Notes: Summary.  Technologies in molecular biology have greatly advanced the knowledge regarding the origin of haemophilia A and the physiology of the factor VIII (FVIII) protein. A variety of different mutations in the FVIII gene have been identified and their effects on the FVIII protein described. It has been shown that the frequency of haemophilia A is due to a high mutation rate predominantly in male germ cells. A significant proportion is originating de novo in early embryogenesis from somatic mutations, a finding that has implications for genetic counselling. The life-cycle of the FVIII protein and its structure-function relationships are continuously clarified. Most recently it has been shown that FVIII clearance from the circulation is mediated by the low-density lipoprotein receptor-related protein (LRP) and cell-surface heparan sulphate proteoglycans (HSPGs). These findings raise hope for novel recombinant FVIII molecules with prolonged half-life that may improve therapies for haemophlia A.
    Type of Medium: Electronic Resource
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  • 5
    Electronic Resource
    Electronic Resource
    Oxford, UK : Blackwell Publishing Ltd
    Haemophilia 10 (2004), S. 0 
    ISSN: 1365-2516
    Source: Blackwell Publishing Journal Backfiles 1879-2005
    Topics: Medicine
    Notes: Summary.  Development of inhibitors to coagulation factors is one of the major problems faced by people with haemophilia. Up to a third of patients, following treatment with factor concentrates, will develop an antibody (inhibitor) to that factor, rendering it inactive, and leaving the patient at risk from life-threatening bleeding. Evidence shows that this immune response is T-cell-dependent, but as yet, the epitopes responsible have not been identified. Risk for inhibitor development is highest within the first 50 days of treatment, with reactions being rare after 200 days. The risk is mediated by the major histocompatibility complex class of the patient, and by mutations in the factor VIII genotype, with large deletions conferring greatest risk.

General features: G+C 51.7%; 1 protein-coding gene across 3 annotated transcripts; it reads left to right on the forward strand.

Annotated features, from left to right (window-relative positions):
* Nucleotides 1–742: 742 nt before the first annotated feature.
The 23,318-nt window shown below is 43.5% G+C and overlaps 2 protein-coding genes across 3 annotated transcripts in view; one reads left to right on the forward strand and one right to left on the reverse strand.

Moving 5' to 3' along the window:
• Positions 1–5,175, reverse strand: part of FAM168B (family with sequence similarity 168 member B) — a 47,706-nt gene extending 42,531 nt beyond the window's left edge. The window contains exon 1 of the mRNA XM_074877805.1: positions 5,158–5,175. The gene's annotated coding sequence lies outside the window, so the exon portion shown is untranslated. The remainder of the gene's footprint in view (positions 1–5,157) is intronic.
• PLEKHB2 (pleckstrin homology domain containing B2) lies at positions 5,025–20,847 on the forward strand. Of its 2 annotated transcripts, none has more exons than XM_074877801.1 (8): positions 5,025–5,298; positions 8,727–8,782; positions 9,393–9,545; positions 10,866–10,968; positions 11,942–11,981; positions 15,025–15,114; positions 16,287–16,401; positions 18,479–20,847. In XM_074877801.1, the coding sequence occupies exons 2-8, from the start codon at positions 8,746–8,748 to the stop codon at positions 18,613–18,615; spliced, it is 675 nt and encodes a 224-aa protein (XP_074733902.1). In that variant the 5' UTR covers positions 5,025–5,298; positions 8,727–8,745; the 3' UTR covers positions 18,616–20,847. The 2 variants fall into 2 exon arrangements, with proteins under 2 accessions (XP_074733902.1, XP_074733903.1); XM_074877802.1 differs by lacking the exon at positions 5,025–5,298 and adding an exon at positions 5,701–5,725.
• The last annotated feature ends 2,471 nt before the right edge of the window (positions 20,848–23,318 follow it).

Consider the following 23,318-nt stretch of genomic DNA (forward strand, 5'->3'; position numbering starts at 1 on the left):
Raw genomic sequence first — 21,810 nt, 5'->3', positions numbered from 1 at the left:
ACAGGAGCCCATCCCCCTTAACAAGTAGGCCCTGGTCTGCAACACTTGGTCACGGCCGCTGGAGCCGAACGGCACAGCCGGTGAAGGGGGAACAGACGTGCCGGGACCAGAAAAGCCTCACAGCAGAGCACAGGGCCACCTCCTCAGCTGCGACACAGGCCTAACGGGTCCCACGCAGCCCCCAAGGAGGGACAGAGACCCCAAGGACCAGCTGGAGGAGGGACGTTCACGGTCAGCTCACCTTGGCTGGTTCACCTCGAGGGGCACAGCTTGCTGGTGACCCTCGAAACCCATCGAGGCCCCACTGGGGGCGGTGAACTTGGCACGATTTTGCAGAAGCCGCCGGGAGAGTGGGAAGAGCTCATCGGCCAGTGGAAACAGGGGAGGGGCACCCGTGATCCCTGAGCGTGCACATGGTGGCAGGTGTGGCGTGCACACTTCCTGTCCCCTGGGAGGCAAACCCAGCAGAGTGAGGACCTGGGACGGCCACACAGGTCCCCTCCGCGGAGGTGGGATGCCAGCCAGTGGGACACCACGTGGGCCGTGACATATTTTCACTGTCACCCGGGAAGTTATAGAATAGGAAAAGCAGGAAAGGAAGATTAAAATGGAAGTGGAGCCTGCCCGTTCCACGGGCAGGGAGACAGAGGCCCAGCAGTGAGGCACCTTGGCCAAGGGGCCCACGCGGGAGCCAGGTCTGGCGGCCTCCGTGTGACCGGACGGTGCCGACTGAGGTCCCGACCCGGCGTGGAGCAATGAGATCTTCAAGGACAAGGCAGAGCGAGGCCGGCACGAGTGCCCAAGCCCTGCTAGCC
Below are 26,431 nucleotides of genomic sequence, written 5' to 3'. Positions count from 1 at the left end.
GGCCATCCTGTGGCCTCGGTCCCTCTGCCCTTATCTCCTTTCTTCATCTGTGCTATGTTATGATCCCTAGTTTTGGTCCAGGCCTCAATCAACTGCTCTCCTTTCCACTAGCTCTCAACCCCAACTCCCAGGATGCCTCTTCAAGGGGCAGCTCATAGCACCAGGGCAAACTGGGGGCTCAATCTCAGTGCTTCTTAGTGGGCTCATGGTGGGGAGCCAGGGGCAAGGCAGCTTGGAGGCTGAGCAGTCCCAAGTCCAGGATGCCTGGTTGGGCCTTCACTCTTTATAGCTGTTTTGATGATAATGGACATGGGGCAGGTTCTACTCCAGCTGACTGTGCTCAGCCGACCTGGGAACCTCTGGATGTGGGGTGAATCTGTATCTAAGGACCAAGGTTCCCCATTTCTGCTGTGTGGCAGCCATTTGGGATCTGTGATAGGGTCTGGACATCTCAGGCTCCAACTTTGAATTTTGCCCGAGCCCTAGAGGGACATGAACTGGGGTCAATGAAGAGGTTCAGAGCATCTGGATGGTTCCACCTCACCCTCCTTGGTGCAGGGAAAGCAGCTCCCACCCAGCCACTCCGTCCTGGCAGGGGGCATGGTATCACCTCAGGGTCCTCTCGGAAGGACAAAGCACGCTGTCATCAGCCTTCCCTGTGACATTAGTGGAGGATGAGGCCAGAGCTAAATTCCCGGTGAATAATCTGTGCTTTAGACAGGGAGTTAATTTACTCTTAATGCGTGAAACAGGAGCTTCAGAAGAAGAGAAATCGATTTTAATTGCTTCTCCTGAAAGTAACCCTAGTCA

Type of Medium: Electronic Resource
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  • 6
    ISSN: 1365-2516
    Source: Blackwell Publishing Journal Backfiles 1879-2005
    Topics: Medicine
    Notes: Treatment of previously untreated patients (PUPs) and minimally treated patients (MTPs) with severe hemophilia A using FVIII concentrates is complicated by FVIII inhibitor formation in ∼30% of patients. The incidence of FVIII inhibitors was determined in a prospective clinical trial of sucrose-formulated full-length recombinant FVIII (rFVIII-FS, KOGENATE® Bayer; Kogenate® FS) in pediatric patients.Methods:  PUPs and MTPs (=4 exposure days-EDs) with hemophilia A (〈2% FVIII) were enrolled from 19 EU and 13 US centers. Sixty patients were evaluable for inhibitor formation (EU, 31; US, 29). Patients were tested regularly with the Nijmegen-modified Bethesda assay (negative, ≤0.6 BU; Low Titer, 〉0.6-5 BU; High Titer, 〉5 BU).Results:  In the EU cohort (31 Caucasian), 4 patients developed inhibitors (3 Low; 1 High). Five high titer inhibitors developed in the US cohort (17 Caucasian; 5 Black; 7 Other). Median EDs at inhibitor detection was 8 [range, 3-16], and at study end 1 EU and 4 US patients had 〈20 EDs. The incidence of inhibitors in patients achieving 20 ED was 16.4% (9/55).Conclusions:  The rate of inhibitor formation in pediatric patients with severe hemophilia A treated with rFVIII-FS is consistent with that observed with plasma-derived and other recombinant FVIII products. Major gene disruptions were observed in all inhibitor patients.
    Type of Medium: Electronic Resource